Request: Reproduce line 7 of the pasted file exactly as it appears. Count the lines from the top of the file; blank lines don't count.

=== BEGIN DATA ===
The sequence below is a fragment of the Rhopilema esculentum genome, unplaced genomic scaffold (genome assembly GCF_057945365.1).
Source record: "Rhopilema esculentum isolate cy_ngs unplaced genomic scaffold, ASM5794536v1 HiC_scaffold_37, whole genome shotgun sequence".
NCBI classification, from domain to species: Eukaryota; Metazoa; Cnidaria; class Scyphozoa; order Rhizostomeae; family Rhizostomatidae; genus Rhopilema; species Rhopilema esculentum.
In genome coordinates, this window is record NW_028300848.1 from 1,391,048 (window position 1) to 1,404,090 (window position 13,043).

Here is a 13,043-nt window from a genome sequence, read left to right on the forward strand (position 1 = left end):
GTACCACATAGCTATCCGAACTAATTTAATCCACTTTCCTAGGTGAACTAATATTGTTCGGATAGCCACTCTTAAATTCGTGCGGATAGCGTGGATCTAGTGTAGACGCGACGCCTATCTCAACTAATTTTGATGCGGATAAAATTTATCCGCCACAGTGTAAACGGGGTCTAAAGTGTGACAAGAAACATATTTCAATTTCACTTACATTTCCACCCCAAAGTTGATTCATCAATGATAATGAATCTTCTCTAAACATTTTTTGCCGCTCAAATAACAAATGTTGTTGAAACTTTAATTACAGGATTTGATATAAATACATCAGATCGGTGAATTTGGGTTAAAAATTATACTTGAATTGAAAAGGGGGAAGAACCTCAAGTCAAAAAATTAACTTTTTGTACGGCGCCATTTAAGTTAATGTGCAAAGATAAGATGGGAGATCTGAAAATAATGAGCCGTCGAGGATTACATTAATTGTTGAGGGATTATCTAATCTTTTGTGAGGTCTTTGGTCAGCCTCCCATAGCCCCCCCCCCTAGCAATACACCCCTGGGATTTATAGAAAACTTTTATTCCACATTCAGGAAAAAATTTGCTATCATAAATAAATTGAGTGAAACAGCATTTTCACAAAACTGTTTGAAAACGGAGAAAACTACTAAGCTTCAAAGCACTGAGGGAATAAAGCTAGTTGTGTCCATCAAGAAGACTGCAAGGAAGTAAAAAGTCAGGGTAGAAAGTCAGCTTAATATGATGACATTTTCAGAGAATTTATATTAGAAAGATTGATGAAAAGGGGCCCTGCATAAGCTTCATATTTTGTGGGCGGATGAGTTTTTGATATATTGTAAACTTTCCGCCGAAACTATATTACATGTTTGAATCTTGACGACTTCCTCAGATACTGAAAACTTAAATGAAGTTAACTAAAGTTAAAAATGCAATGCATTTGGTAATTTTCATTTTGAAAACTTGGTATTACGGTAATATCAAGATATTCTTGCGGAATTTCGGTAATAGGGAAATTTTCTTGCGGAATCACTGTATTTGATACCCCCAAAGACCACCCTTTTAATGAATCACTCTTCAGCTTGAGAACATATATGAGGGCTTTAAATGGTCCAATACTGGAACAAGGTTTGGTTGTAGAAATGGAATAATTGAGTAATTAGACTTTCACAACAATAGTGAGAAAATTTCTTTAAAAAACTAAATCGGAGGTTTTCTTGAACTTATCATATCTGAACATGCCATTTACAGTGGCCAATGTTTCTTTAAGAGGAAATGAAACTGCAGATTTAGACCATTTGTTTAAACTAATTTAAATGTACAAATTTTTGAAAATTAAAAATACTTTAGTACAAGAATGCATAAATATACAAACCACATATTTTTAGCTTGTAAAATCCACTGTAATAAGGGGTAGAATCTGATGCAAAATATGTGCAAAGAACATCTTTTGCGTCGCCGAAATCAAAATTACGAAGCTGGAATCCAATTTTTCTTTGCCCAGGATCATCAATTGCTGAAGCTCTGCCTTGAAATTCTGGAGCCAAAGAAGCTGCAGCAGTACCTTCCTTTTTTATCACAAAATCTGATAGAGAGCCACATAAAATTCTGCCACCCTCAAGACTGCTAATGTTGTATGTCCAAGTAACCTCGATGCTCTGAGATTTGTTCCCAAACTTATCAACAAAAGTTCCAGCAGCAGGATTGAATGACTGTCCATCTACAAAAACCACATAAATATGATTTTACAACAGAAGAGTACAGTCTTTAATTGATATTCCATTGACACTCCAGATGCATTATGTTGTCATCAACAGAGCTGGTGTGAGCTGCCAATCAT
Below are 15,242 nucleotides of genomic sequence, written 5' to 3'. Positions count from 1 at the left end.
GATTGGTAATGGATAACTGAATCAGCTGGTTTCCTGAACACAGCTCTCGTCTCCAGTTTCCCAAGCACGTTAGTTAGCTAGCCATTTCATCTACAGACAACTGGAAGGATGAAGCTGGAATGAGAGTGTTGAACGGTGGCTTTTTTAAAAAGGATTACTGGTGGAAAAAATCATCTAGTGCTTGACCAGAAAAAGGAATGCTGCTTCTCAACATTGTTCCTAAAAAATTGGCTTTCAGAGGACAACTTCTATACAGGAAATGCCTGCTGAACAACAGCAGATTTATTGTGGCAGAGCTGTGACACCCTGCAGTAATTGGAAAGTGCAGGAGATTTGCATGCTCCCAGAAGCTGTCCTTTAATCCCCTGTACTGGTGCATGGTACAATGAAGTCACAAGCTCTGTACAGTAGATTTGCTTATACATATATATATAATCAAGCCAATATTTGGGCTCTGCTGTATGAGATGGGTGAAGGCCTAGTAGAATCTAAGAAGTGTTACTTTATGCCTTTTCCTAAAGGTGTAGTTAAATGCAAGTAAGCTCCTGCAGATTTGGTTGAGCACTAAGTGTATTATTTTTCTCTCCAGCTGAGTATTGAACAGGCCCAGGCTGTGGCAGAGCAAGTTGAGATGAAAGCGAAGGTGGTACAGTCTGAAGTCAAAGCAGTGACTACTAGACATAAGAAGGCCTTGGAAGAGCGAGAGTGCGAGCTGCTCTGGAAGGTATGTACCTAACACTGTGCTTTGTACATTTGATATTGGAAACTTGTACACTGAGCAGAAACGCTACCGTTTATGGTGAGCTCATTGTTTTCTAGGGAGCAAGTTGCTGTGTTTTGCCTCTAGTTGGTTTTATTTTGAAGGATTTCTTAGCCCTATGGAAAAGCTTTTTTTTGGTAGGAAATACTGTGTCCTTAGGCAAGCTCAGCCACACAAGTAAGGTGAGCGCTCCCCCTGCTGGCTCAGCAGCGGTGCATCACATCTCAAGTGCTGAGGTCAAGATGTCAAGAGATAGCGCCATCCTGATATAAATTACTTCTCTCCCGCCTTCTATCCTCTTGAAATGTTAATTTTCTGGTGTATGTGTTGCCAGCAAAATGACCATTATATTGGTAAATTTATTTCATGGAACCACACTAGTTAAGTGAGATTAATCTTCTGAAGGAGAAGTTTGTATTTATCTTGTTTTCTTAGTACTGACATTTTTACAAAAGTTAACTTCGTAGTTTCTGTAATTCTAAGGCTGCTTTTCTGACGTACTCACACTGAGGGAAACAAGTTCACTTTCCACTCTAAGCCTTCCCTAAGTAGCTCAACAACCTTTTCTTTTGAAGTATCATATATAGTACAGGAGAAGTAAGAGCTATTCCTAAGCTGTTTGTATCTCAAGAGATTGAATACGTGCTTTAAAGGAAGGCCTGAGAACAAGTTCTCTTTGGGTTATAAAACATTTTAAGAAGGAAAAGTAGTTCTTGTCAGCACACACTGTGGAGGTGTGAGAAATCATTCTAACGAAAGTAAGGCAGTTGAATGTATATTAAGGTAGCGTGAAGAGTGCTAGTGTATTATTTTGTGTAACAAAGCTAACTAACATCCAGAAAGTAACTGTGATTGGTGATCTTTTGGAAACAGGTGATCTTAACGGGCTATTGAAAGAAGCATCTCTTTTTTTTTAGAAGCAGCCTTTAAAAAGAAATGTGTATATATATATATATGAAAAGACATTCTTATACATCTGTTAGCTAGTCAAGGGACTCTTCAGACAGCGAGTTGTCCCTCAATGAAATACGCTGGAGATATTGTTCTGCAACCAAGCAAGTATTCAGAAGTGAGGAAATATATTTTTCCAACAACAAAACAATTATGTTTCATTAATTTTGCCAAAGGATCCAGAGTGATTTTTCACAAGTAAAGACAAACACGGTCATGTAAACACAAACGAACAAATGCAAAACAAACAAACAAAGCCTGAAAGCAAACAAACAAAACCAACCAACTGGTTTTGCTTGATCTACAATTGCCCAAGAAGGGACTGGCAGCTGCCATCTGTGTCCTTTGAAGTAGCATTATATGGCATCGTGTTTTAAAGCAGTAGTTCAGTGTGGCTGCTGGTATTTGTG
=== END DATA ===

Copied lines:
Below are 15,242 nucleotides of genomic sequence, written 5' to 3'. Positions count from 1 at the left end.